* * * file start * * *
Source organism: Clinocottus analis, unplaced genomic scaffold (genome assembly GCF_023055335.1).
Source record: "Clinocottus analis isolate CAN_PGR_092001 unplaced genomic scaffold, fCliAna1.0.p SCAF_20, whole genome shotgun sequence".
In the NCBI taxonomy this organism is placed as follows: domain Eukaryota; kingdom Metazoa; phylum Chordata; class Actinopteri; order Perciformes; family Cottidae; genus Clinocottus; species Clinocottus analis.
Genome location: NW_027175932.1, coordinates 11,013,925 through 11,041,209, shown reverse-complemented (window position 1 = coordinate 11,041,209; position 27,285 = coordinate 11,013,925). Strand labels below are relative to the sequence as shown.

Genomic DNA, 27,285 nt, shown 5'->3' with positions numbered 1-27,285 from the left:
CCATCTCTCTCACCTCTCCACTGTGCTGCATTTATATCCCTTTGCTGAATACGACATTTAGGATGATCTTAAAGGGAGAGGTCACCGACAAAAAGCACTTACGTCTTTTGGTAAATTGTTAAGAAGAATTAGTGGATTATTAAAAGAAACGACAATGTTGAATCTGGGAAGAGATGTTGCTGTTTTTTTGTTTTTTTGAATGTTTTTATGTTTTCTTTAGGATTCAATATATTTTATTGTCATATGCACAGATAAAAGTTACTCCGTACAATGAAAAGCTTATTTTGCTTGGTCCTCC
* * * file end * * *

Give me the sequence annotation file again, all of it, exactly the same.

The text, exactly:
Source organism: Clinocottus analis, unplaced genomic scaffold (genome assembly GCF_023055335.1).
Source record: "Clinocottus analis isolate CAN_PGR_092001 unplaced genomic scaffold, fCliAna1.0.p SCAF_20, whole genome shotgun sequence".
In the NCBI taxonomy this organism is placed as follows: domain Eukaryota; kingdom Metazoa; phylum Chordata; class Actinopteri; order Perciformes; family Cottidae; genus Clinocottus; species Clinocottus analis.
Genome location: NW_027175932.1, coordinates 11,013,925 through 11,041,209, shown reverse-complemented (window position 1 = coordinate 11,041,209; position 27,285 = coordinate 11,013,925). Strand labels below are relative to the sequence as shown.

Genomic DNA, 27,285 nt, shown 5'->3' with positions numbered 1-27,285 from the left:
CCATCTCTCTCACCTCTCCACTGTGCTGCATTTATATCCCTTTGCTGAATACGACATTTAGGATGATCTTAAAGGGAGAGGTCACCGACAAAAAGCACTTACGTCTTTTGGTAAATTGTTAAGAAGAATTAGTGGATTATTAAAAGAAACGACAATGTTGAATCTGGGAAGAGATGTTGCTGTTTTTTTGTTTTTTTGAATGTTTTTATGTTTTCTTTAGGATTCAATATATTTTATTGTCATATGCACAGATAAAAGTTACTCCGTACAATGAAAAGCTTATTTTGCTTGGTCCTCC